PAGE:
Anthousa, the amazingly stylish home fragrance line has launched a new collection of attractive personal fragrances. An interesting trio of eau de parfum, White Tuberose, Citrus Sorbet, and Fig & Vetiver invoke images of charming summers and fine glass bottles laudable of the most sumptuous French private rooms. Each fragrance is distinctively inspirational and the well concentrated scented notes keep on you all day. The self-indulgent White Tuberose, a strong floral bouquet of orange flower, Neroli petals, and tuberose is layered with white lily and notes of ylang-ylang. Magnolia and honeysuckle put in more elegance, while the precious wood and white musk base provide a sensual environment. The second scent, Fig & Vetiver is a clean and cheerful fragrance with top notes of green fig, Italian bergamot, mandarin, and cyclamen. A stimulating, fruitful heart of berry, succulent peach, osmanthus and rich rosewood is smoothed out with sultry black amber and earthy Vetiver. Citrus Sorbet is a refreshing result of Italian Bergamot, fresh Argentinean lemon, and Sicilian mandarin oil. Spicy basil and cool mint notes are other interesting notes. Floral hints of jasmine and sweet Neroli blend with base notes of smooth musk and fragrant tonka bean. Maria Chrisofilis, Founder and creative director of Anthousa, remarks that the idea for this line of perfumes came from the fact that Anthousa customers loved the home fragrances so much that they began wearing them.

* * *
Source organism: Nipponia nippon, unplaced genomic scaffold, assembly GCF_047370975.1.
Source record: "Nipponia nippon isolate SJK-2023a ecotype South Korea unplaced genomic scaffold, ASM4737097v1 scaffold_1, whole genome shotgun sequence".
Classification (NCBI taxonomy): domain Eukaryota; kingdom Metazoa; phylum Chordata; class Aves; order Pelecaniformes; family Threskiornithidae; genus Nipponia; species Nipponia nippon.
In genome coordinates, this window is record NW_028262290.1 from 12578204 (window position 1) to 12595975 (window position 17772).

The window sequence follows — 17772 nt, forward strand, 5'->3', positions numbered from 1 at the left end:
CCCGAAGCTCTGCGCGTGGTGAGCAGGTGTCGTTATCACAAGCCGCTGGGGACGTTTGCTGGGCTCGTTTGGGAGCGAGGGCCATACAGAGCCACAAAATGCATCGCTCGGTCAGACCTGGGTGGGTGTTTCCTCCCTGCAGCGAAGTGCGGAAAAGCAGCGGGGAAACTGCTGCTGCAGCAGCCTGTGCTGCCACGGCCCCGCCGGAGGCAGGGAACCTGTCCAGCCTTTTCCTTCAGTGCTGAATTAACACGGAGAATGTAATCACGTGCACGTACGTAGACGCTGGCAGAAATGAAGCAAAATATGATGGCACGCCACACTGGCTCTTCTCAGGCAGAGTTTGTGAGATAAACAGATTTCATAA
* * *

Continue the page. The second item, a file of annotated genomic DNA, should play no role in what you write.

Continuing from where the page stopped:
Sheherazade perfume and Jean Desprez House

9:28:00 PM 0 Comments

Jean Deprez perfume house was founded in the late 1930s by perfumer jean Deprez. Between his fragrances we find Jardanel, Sheherazade and his best known perfume, Bal a Versailles, launched in 1962.
Sheherazade is a stunningly sultry fragrance classified as an aldehydic chypre that is impossible to find. Top notes of Aldehydic, Bergamont, and Rosewood; middle notes of Rose, Carnation, Jasmin, Ylang Ylang, Orris, and Cassia; base notes of Vanilla, Sandalwood, Benzoin and Opoponax.

Sheherazade has become an extremely hard to find scent. This is a very unique perfume found just in few stores around the world.

Tres Jourdan perfume by Charles Jourdan

9:00:00 PM 0 Comments

This extremely hard to find perfume was launched in 1992. It features a gorgeously striking bottle with eye-catching colors. Tres Jourdan by Charles Jourdan is a fruity floral fragrance, which top notes include peach, apricot, mandarin, orange, grapefruit and raspberry. Heart notes are floral, and include jasmine, lily of the valley, rose, violet, tuberose and Oris root. Base notes are cedar, musk, amber, heliotrope and vanilla.
This fragrance is an invitation to freshness and the spring-summer time, a very delightful scent that is extremely appealing to fruity & floral notes lovers.

Perfume information and facts

12:52:00 PM 0 Comments

1. What is the difference between splash and spray fragrances?
There is absolutely no difference in the fragrance itself. The difference is in the application type only. However, a spray bottle, being ostensibly sealed all the time, may actually have a longer shelf life. Making the decision between spray and splash is entirely a matter of personal preference. If you are accustom to use a splash bottle of perfume it's very probable that you would continue using it unless further on you change your mind and decide to start using a spray bottle.